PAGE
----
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Who We Are

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Target Malaria is a not-for-profit research consortium that aims to develop and share new, cost-effective and sustainable genetic technologies to modify mosquitoes and reduce malaria transmission.

Target Malaria started as a university-based research programme and has grown to include scientists, stakeholder engagement teams, regulatory affairs experts, project management teams, risk assessment specialists and communications professionals from Africa, North America and Europe. Target Malaria receives core funding from the Bill & Melinda Gates Foundation and from Open Philanthropy. Individual labs also received additional funding from a variety of sources to support each lab’s work, including but not limited to : the Department for Food Environment and Rural Affairs-DEFRA (UK), the European Commission, the MRC Centre for Global Infectious Disease Analysis (UK), the National Institutes of Health-NIH (USA), the Uganda National Council for Science and Technology-UNCST, Ugandan Ministry of Health, the Wellcome Trust (UK), and the World Bank.

Target Malaria’s vision is a world free of malaria.

We cannot win the fight against malaria alone and our aim is for the technology to be complementary to current malaria efforts. We aim to achieve excellence in all areas of our work, creating a path for responsible research and development of genetic technologies. We are co-developing both our technologies and the associated knowledge base as well as ensuring our work is evidence-driven so we can deliver safe and effective technologies to those who need it. We are committed to be open and accountable in our work, relationships and decisions.

Read our full Vision, Mission, Values Statement.

Our teams are organised around ‘functions’, often working across multiple locations. Learn about the functions of our teams below:

The Science teams

The scientific teams bring together experts from a variety of different disciplines including; molecular biology, population genetics, entomology, and modelling.

Our molecular biology teams are focused on developing the initial stages of the technology, looking at how the modifications can best be built and most efficiently inserted in the malaria mosquito genes. The entomologists and population geneticists are studying local mosquito populations, to understand their composition and behaviour and are also working with the teams responsible for maintaining and evaluating the modified mosquitoes in the insectaries to see how their behaviours compare.

We also have teams of expert modellers, who are helping us think through population dynamics and how, if our research is successful, the technology may one day be implemented.

The scientific teams are based around the world, in Africa, Europe and North America.

The Stakeholder Engagement and Communications Team

Our teams are working to develop an innovative technology to reduce the number of malaria mosquitoes and therefore reduce the transmission of the disease, but this can only work if those affected are supportive of our approach. Stakeholder engagement is a priority, it is one of our three essential pillars (Stakeholder Engagement – Regulatory Affairs– Science). We have expert teams of social scientists and stakeholder engagement practitioners working at various levels: local communities in the field and around the insectaries, local and national authorities, and international stakeholders.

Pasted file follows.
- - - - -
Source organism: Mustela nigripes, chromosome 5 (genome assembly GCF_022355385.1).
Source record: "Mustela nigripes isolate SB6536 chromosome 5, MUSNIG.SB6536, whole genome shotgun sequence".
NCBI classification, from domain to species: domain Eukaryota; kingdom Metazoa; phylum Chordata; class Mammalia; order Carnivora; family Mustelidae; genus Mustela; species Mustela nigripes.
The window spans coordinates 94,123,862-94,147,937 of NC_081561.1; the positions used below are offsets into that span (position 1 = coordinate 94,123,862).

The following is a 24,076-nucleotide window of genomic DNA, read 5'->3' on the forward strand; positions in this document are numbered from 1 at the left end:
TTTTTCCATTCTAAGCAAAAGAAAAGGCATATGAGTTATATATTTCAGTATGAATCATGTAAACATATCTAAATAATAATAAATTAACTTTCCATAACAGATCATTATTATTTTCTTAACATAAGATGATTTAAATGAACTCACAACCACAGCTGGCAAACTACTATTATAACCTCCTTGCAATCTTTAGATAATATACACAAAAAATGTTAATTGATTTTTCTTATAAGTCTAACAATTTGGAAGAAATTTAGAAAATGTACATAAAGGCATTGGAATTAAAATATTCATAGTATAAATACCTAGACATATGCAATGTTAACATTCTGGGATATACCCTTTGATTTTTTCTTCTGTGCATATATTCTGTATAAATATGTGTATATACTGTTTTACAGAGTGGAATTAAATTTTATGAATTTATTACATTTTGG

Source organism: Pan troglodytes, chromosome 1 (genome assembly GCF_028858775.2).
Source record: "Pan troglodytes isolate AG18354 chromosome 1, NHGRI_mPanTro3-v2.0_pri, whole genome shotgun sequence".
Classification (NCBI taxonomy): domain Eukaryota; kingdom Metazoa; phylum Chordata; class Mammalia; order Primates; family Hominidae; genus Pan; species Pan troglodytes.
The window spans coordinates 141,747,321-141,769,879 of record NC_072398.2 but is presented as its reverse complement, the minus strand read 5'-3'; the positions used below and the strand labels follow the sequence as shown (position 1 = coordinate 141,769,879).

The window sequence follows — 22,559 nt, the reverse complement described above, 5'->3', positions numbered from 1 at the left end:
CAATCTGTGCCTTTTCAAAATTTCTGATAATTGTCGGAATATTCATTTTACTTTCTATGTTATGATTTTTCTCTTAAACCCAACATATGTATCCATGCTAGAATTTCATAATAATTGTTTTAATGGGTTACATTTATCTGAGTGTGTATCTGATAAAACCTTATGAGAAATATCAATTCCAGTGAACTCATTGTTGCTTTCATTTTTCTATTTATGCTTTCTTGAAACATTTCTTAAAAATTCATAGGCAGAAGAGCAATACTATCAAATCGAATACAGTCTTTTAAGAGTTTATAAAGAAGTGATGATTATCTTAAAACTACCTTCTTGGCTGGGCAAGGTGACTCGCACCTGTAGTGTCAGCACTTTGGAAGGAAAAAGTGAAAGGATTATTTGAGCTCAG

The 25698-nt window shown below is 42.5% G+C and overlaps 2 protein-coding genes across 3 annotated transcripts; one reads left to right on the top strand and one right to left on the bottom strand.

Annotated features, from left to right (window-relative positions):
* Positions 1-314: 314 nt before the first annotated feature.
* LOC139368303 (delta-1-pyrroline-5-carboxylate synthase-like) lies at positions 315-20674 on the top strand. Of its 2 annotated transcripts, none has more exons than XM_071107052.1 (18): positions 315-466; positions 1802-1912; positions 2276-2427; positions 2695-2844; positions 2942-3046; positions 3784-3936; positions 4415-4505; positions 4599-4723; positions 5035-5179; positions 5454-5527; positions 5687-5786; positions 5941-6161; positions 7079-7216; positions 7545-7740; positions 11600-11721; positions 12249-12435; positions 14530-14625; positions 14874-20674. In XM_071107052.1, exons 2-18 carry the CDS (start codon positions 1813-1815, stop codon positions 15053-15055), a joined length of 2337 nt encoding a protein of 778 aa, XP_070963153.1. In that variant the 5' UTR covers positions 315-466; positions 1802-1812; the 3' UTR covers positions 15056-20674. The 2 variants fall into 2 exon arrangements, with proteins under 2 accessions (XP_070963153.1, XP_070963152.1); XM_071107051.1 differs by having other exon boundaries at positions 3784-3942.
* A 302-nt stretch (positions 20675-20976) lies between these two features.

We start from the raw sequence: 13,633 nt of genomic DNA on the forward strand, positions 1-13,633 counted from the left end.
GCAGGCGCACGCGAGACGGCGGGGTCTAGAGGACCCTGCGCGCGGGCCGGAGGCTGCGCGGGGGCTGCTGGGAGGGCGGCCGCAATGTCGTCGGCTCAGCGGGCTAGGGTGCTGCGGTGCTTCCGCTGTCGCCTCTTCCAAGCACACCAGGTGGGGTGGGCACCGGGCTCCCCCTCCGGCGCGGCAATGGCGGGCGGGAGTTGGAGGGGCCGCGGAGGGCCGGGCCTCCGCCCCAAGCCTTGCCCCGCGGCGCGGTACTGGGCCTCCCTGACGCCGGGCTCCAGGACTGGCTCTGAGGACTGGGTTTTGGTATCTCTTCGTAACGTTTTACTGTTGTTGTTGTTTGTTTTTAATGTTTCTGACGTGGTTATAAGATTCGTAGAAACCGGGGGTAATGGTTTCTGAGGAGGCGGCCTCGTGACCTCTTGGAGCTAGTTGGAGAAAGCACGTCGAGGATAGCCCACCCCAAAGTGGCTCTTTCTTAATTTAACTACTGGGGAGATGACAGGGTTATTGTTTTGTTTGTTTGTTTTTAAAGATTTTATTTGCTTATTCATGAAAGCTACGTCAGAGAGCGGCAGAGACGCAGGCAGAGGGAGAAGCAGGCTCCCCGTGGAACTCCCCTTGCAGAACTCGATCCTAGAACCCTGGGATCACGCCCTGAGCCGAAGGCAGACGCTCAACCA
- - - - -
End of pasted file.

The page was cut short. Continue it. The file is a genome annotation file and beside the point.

The complex nature of our work means that effective communication is key to ensure stakeholders understand our work and process. Our communications team work with our science, stakeholder engagement, regulatory and project management teams to ensure accurate and coherent information is shared with different audiences to answer their questions and address their concerns.

The Regulatory Affairs Team

At each step of the way, we are committed to abide by international guidelines and comply with national legislation in all the countries involved and to observe best practices. We have a regulatory team that helps us understand what the requirements in each country are and what information we need to provide.

The Risk Team

Our Risk Team provides internal advice and reviews of risk throughout the project, liaises with external independent risk assessors, and supports the design and implementation of products and practices that meet international biosafety standards.

The Project Management Team

Project management is not a small part of our effort. We have project managers in all the major teams and they are focused on keeping the work on track and aligned with the big picture. They are the bridge between the different expert groups and have key delivery and financial management responsibilities. They also oversee reporting to our funders.

Our Partner Institutions

11 institutions with close to 200 experts

  • CDC Foundation, USA
  • Imperial College London, UK
  • Institut de Recherche en Sciences de la Santé – IRSS (Research Institute for Health Sciences, Burkina Faso
  • Keele University, UK
  • Malaria Research & Training Center – MRTC, Université des Sciences, des Techniques et des Technologies de Bamako (University of Sciences, Techniques and Technologies of Bamako), Mali
  • Instituto Nacional da Saúde Pública – INSP, Programa nacional de controlo do paludismo (National Institute of Health, National Malaria Programme), Cape Verde
  • Polo d’Innovazione di Genomica, Genetica e Biologia – PoloGGB, Italy
  • Uganda Virus Research Institute, Uganda
  • University of Ghana, Ghana
  • University of Notre Dame, USA
  • University of Oxford, UK